• OC Mode: 1020MHz Core (Boost Clock:1085MHz) – 1750MHz Memory
  • Gaming Mode: 980MHz Core (Boost Clock:1046MHz) – 1750MHz Memory
  • Silent Mode: 876MHz Core (Boost Clock:928MHz)- – 1750MHz Memory

Lastly, the EVGA GeForce GTX 780 Ti Superclocked 3GB w/ ACX Cooler (03G-P4-2884-KR) that retails for $729.99 ($719.99 after rebate). This card is factory overclocked and runs with a 1006MHz base clock with the ability to boost up to 1072MHz. The memory runs at 1750MHz (7000MHz)  on the 3GB of GDDR5 memory.  One of the key features on this card is EVGA’s ACX cooling solution that uses a beefy GPU cooler with a pair of fans that has ball bearings.

So, all the cards cards use the same 28nm GK110 core with 2880 CUDA Cores (5 Graphics Processing Clusters, 15 Streaming Multiprocessors) along with 240 texture units and 48 ROPs. The only real big difference between the cards are the GPU coolers and the clock speeds. There are most certainly come component differences between the cards, but none has a capacitor that is known to fail or anything like that. All three brands also back their cards with a 3-year warranty.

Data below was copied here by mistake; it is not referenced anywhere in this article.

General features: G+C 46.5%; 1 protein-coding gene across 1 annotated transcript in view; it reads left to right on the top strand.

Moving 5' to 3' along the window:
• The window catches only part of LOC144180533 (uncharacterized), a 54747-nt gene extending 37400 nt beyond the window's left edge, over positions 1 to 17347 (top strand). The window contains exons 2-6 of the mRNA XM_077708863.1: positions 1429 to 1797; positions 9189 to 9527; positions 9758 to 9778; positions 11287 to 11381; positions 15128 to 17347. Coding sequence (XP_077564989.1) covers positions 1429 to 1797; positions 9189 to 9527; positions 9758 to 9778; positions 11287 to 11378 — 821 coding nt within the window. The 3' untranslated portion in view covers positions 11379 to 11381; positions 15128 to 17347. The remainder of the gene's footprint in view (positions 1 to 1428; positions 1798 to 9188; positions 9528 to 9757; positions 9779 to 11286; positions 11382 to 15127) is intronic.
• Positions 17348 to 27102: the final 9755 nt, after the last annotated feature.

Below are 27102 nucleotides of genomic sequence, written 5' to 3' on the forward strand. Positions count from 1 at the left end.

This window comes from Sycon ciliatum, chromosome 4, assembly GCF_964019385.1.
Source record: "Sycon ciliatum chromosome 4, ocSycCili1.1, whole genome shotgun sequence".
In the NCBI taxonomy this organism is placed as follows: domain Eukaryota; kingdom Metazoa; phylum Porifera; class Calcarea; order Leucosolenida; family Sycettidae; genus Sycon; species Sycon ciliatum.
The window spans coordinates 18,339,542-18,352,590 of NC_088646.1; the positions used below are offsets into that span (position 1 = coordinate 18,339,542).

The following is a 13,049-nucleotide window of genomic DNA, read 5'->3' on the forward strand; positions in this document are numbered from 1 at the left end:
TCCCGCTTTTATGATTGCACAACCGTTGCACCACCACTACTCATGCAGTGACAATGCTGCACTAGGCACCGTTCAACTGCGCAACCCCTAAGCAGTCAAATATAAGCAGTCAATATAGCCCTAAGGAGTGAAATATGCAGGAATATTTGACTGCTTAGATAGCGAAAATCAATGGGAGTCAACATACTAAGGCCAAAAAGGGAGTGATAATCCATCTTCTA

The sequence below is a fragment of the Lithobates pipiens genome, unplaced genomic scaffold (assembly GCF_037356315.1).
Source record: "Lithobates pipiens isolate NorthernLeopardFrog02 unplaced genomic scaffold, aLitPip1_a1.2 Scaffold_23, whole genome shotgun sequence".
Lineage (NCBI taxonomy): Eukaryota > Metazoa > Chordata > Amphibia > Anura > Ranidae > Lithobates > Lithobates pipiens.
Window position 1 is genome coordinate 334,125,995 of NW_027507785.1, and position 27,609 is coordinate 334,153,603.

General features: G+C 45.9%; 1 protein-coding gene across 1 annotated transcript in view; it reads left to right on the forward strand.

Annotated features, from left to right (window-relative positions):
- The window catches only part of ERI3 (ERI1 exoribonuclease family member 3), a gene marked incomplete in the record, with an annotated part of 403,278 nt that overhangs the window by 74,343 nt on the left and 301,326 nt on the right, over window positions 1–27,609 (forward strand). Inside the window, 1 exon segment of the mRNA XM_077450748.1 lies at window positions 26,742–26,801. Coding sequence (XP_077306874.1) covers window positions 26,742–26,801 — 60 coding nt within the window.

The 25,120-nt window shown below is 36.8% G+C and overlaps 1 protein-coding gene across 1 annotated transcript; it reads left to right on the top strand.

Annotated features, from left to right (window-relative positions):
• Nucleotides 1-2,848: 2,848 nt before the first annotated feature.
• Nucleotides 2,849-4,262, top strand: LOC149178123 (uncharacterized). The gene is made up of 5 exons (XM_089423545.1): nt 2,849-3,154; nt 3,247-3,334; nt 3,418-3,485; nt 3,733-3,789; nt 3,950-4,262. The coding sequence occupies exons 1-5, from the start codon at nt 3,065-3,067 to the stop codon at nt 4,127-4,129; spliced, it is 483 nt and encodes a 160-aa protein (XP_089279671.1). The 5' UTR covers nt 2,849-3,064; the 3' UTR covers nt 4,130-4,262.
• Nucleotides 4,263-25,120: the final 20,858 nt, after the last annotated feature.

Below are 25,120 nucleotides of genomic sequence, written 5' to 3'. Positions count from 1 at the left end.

The Gigabyte GeForce GTX 780 Ti GHz Edition was the only GeForce GTX 780 Ti card of the trio that came with a blackplate. We are big fans of backplates as it makes the card look finished and protects the components on the back.


When it comes to video outputs EVGA, Gigabyte and MSI all use NVIDIA’s standard configuration of DisplayPort, HDMI and two DVIs. The EVGA and MSI cards have a couple more exhaust holes in the bracket, but not all of the fan exhaust is routed out the back on any of these cards, which means this shouldn’t really matter. The HDMI is connector on the Gigabyte and MSI cards is gold plated, but again we have never seen any difference in image quality between standard and gold plated HDMI connecters over the past six years or so. All of the cards share the same four connectors and that means you can run up to four panels. You can run three screens as an NVIDIA Surround gaming arrangement and then the fourth display can be an accessory display for web surfing, chat, e-mail and so on. All of the cards support up to a 240Hz max refresh rate, 2048×1536 resolutions on analog and 4096×2160 on digital.


When it comes to power connectors all of the cards have the power connectors located along the top edge at the end of the card. The MSI and EVGA GeForce GTX 780 Ti cards have a 6-pin and 8-pin PCIe connector, while the Gigabyte card has a pair of 8-pin connectors. Most of the companies recommend a 600W power supply with a +12 Volt current rating of at least 42 Amps.

Now that you should have a pretty good feel for the general differences between these cards we can skip along to taking a look at the test system and get to benchmarking!

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  • AnotherReader